This late 1950's D'Angelico "Double Electric" archtop guitar is built on a body provided by the New Jersey manufacturer United. In the 1950's, cutaway electric guitars became more and more popular, and John D'Angelico who was now the recognized master builder of carved archtop guitars, could not keep up with his orders. This and his failing health resulted in him making a decision to offer lower priced archtop guitars made with laminated maple bodies that he purchased from two New Jersey companies. United was one of these companies. It was owned by Frank Forcillo, a former employee of John D'Angelico. United built many bodies for D'Angelico, and was also able to offer left-handed cutaway bodies. Gryphon Stringed Instruments in Palo Alto, Ca. offered the only other left handed model that they had heard of a few years ago, until this one came into my possession. The Gryphon example was the same one pictured on page 59 of the book, "The Chinery Collection, 150 Years of American Guitars."
This guitar with the United body was joined to a neck built in John D'Angelico's New York City shop, and fitted with typical hardware used on his more expensive handmade guitars. Like most of these guitars from this period, the bodies suffered from "celluloid rot," and we therefore have removed the original binding and replaced it with new binding, restoring the body to its original appearance. The sunburst finish is original, and as this guitar sat unplayed since the mid 1970's, it is in beautiful condition. There are a few small dings and scratches, and some chipping to the finish above the necks heel cap. There are also some stress cracks around the input jack, but due to the strength of the laminated sides, the area is solid and without issue. Remarkably, there is no checking to the lacquer finish, indicating that the guitar was probably not used for gigs and transported in and out of a house in cold weather. After the body was rebound, the entire body was buffed, and the overall appearance of the guitar is pleasing. The maple neck is straight, the ebony fingerboard and frets shows no wear, and the finish on the back of the neck is smooth to the touch without chips or dings. All of the block pearl inlays and the headstock inlays are original. The fingerboard inlays are at positions 1,3,5,7,9,12, and 15. There are corresponding side dots matching the fingerboard inlay positions.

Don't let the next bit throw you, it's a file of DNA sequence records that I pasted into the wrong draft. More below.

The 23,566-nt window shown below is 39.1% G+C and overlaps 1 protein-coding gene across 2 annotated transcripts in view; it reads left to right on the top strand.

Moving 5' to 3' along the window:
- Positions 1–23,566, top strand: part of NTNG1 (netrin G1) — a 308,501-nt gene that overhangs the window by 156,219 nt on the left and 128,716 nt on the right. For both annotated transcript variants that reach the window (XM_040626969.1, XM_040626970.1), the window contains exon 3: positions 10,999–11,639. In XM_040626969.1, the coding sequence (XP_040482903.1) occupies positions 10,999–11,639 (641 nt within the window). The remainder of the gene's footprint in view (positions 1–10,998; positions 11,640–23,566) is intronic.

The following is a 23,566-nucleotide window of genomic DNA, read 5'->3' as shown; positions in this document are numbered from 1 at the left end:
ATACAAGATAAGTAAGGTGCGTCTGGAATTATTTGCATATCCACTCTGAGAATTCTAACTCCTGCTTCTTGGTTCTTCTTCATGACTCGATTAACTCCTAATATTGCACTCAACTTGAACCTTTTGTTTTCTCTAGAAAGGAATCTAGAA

The tailpiece and truss rod cover and D'Angelico logo at the top of the headstock are all chrome plated and original. I also believe that the ebony pickguard and its mounting hardware is original, as the same shape pickguard was used on other similar right handed models. It is impossible to be certain of this however. There is evidence of Grover sta-tite tuners being original to this guitar, but it now has chrome Grover Rotomatics installed as did most of the right handed versions of this model. The strap button screwed into the side near the heel of the neck is not original, but no other holes have been drilled in this guitar for a strap button, so the positioning of this button is most likely original, but probably replaced the eye hook traditionally used by the maker.
Finally, the original Fransch (Franz) single coil pickups have been replaced by new Reproduction Fransch single coil P-90 style pickups. All of the electronics have been replaced-new pots, wiring, selector switch-and are problem free. The replaced bridge is fabricated from a height adjustable tun-a-matic top with a rosewood base. The guitar plays great, sounds great, and looks great. An older Guild archtop hard shell case is included to protect this beauty
Body width at lower bout 16 7/8"
Body depth 3 1/2"
Scale Length 24 3/4"
neck width at nut 1 3/4"